A Fox and O’Hare Novel
by Janet Evanovich and Lee Goldberg
Random House/ Bantam (February 25, 2014)
E-Book, Hardcover, Paperback-Large Print, Audio
Galley provided by publisher via Net Galley. No remuneration was exchanged and all opinions presented herein are my own except as noted.
Internationally renowned thief and con artist Nicolas Fox is famous for running elaborate and daring scams. His greatest con of all: convincing the FBI to team him up with the only person who has ever caught him—and the only woman to ever capture his attention, Special Agent Kate O’Hare. Together they’ll go undercover to swindle and catch the world’s most wanted—and untouchable—criminals.
Their newest target is Carter Grove, a former White House chief of staff and the ruthless leader of a private security agency. Grove has stolen a rare Chinese artifact from the Smithsonian, a crime that will torpedo U.S. relations with China if it ever becomes public. Nick and Kate must work under the radar—and against the clock—to devise a plan to steal the piece back. Confronting Grove’s elite assassins, Nick and Kate rely on the skills of their ragtag crew, including a flamboyant actor, a Geek Squad techie, and a band of AARP-card-carrying mercenaries led by none other than Kate’s dad.
A daring heist and a deadly chase lead Nick and Kate from Washington, D.C., to Shanghai, from the highlands of Scotland to the underbelly of Montreal. But it’ll take more than death threats, trained henchmen, sleepless nights, and the fate of a dynasty’s priceless heirloom to outsmart Fox and O’Hare. Evanovich.com
Evanovich brings the humor we saw in early Stephanie Plum novels, a reverence for actual justice, and great characters while Lee Goldberg seems to make her an even better writer and adds a certain action flair to the story I think comes from his TV and Film experience. I’m amused that I know exactly where the Inn & Out Burger on Sepulveda favored by the FBI agent in this story is. I would probably take her to The Counter up by the Whole Foods Market.
Just after I finished this book last night I had a brilliant insight into it that I desperately wanted to share with you all, and it was so brilliant I repeated it to myself several times knowing that doing so would aid me in including it here. I was, yet again, very wrong. And, I can’t recall the concept , much less the actual thought. Let’s hope it just makes itself known.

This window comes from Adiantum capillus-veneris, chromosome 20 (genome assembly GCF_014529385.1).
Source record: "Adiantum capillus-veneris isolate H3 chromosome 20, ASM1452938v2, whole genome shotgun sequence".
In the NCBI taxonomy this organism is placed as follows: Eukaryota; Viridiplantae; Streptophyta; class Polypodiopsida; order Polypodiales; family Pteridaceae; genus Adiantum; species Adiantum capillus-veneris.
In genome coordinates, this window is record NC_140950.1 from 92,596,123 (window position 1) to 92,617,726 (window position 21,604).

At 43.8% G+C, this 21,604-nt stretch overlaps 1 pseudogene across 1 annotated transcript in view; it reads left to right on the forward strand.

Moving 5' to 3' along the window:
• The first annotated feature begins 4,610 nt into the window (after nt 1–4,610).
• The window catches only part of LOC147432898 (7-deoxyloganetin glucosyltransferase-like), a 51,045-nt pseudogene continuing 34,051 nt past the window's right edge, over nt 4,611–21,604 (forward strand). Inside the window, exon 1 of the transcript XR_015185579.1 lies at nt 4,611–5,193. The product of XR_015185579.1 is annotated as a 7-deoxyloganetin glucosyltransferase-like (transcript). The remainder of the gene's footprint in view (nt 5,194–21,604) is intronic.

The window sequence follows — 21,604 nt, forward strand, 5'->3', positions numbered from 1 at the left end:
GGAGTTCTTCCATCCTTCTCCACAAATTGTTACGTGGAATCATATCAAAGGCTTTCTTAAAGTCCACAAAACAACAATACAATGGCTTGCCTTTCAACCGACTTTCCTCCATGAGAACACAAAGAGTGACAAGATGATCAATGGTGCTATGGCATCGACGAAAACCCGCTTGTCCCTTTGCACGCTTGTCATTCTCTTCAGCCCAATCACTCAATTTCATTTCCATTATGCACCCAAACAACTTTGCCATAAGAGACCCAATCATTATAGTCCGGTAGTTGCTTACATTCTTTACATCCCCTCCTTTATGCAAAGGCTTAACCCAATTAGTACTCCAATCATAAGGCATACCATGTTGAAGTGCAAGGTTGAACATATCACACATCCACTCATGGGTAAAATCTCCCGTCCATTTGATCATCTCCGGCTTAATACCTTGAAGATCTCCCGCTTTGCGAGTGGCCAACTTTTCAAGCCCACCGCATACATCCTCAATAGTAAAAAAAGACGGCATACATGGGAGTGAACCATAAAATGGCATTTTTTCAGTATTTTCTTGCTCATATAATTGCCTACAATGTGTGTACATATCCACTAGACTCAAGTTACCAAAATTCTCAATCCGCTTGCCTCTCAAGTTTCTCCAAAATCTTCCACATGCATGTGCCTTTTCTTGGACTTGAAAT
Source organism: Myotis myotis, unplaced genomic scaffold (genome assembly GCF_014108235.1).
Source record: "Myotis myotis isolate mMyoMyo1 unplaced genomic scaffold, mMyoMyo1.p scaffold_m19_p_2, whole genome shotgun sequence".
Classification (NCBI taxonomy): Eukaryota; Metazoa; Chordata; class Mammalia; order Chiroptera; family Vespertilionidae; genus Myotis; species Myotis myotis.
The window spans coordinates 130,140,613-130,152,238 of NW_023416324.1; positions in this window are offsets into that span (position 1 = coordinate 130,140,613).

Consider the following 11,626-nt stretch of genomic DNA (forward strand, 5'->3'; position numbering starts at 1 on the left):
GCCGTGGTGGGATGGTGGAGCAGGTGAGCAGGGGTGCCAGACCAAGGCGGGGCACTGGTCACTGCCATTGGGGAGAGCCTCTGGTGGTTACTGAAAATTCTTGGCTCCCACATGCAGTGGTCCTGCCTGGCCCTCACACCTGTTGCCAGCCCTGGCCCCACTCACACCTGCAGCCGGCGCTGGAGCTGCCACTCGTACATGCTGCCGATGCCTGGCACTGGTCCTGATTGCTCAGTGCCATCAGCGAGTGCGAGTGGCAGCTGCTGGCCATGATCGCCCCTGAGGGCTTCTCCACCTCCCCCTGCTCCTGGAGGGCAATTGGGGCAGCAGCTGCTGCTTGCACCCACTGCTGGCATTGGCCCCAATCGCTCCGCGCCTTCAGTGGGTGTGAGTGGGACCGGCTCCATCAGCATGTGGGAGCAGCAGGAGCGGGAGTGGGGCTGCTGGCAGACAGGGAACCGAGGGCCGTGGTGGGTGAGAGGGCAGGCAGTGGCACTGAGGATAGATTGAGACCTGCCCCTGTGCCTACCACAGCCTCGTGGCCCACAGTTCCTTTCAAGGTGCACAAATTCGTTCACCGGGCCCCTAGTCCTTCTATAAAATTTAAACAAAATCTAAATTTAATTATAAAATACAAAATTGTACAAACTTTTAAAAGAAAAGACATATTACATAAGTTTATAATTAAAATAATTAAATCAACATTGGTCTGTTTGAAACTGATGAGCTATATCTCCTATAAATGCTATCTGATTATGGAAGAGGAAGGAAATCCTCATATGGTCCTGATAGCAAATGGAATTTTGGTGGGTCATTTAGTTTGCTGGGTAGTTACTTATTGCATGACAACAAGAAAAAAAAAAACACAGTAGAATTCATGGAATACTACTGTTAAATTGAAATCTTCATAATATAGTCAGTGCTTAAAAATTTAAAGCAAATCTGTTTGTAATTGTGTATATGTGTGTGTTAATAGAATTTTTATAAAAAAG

I’ve only read Evanovich’s Plum novels and one of the car books she wrote earlier in her career. I have always thought she had a keen sense of humor but sometimes stuck a little too close to a format, and didn’t really take chances with her stories. The books became favorites because of their familiar characters and settings. This is only the second in this series and it stood on its own pretty well. I did wish I had a little of the backstory about the relationship between the two characters.
I love Kate’s cool aplomb in the face of anything. And Nick is like a mix between Cary Grant and Don Johnson’s cop characters. The baddie here is a a perfect portrayal of someone so familiar you can almost put your finger on it, but because he is fictional, of course, you cannot.
With Nick, Evanovich and Goldberg have taken everything about her two male Stephanie Plum heroes: Joe Morelli and Ranger and put them together into a character who is as exotic, suave and sexy as Ranger and as familiar and likeable as Morelli. He’s take your virginity of the floor of the bakery (as Morelli did Plum’s) but then at least send you flowers the next day. Like Ranger he lives above the law, but not without a certain code.
The story itself deals with real, cosmic justice. Herein Kate’s FBI is more about real justice and getting the job done than it is about rules and regulations. It would be nice to think there were people actually watching our backs like this LA FBI office. Maybe there are.
Kate is Stephanie Plum with an education, military service and a military family. She was born for her ob where Plum, well wasn’t. She also seems to have fewer cars blow up on her. Her father, Jack is ex-military and reminds me a lot of Grandma Mazur with actual weapons knowledge and military experience.
Yeah, it sounds like I am saying “It’s like the Stephanie Plum series but different.” And it sort of is — the humor is similar although smoother; the confusing relationship issues are also there, and the characters are not recognizable entirely as the Plum characters.
But, when I read a book by someone with a long and pervasive series like the Stephanie Plum series, she could co-author it with me and I would still be looking for parallels. It must be a huge pain in the butt to have to create new series when you have had one so long standing and popular. I’m sorry that I am am that way, but it just the kind of reader I am. There’s got to be a strong desire t write under a pseudonym but it must balance out with the ability to sell books based on name recognition.
What about you — can you read a new series like this without comparing the two?
The upshot is that if you like Evanovich you will probably enjoy this as much as I did — A Lot! Highly Recommend!